adrenal-fatigueThe adrenal glands are your ‘fight-or-flight’ organ; basically, they help you respond to stress. However, long periods of excessive stress can diminish the adrenals ability to adapt, which means you won’t cope with stress as well. It can also lead to a whole host of seemingly unrelated symptoms, including generalized fatigue that is not resolved with sleep, joint and muscle pain, depression, anxiety, frequent illness and/or other immune imbalances, blood sugar fluctuations, sleep disturbances, hot flashes and even skin disorders.


Luckily, there is an easy, at-home test that can help us determine how well your adrenals are functioning; it’s called an Adrenal Stress Profile or Adrenocortex Stress Profile and it can pinpoint your exact stage along the continuum of adrenal fatigue.


The many stages of adrenal fatigue

Modern lifestyles produce constant high levels of stress that stimulate the adrenal glands. The impact of chronic stress is that cortisol levels never get a chance to return to normal. Our bodies think that being late for a meeting, getting stuck in traffic, a computer crash or the kids yelling in the back seat is the equivalent of a saber-tooth tiger racing after us. This constant stress causes several detrimental changes in the body that threaten not only your sanity, but your overall health and longevity.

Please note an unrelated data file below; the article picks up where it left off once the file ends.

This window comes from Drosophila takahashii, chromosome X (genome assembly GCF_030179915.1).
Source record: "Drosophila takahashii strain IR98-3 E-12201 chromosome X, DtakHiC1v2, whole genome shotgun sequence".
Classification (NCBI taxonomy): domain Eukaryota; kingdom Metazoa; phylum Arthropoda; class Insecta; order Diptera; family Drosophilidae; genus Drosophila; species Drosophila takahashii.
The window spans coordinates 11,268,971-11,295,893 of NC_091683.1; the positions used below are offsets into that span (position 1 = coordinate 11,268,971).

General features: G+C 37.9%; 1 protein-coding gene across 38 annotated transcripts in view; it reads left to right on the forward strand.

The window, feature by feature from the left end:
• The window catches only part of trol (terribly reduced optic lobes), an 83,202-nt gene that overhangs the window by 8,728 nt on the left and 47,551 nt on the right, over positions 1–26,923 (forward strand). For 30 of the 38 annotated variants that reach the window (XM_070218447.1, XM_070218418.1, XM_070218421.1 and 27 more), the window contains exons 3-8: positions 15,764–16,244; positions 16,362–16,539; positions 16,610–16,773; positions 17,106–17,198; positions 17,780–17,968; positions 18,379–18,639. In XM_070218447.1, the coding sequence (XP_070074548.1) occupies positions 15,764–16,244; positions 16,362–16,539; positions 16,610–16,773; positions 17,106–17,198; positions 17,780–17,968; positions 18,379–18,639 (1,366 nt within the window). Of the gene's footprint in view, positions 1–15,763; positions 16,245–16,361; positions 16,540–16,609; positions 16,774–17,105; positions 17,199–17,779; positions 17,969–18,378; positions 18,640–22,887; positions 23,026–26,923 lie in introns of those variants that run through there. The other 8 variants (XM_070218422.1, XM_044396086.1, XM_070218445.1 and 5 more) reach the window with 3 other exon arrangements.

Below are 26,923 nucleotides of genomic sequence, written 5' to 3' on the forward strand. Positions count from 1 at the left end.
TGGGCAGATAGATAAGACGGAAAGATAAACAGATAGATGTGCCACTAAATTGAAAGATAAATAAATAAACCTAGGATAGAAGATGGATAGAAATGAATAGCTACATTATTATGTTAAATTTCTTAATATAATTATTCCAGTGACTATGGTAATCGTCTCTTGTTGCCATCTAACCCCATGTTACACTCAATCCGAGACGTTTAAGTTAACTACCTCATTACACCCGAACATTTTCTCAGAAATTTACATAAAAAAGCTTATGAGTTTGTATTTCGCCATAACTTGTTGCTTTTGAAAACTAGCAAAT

A simple salivary test called an Adrenal Stress Profile can help determine how your adrenals are functioning, identify what stage of adrenal fatigue you are in and guide us to the necessary therapies to restore proper adrenal function. This simple, do-at-home test involves taking four salivary samples throughout the day to measure your cortisol and DHEA levels. The results show you exactly where you are along the progression towards adrenal exhaustion.




The graph above shows the four stages of adrenal fatigue. In Stage I, cortisol levels are high and DHEA levels begin to fall. As stress continues, cortisol levels begin to fall (although they will be within the “normal” limits), but DHEA levels will be low (Stage II). In Stage III, both cortisol and DHEA levels will be low. Stage IV represents adrenal exhaustion; this is where both cortisol and DHEA levels are very low.


Once we know where you are along this curve we can develop a plan to help support your adrenals, help your body handle stress more effectively and restore optimal functioning over time. To learn more, feel free to contact us or you can order the test here.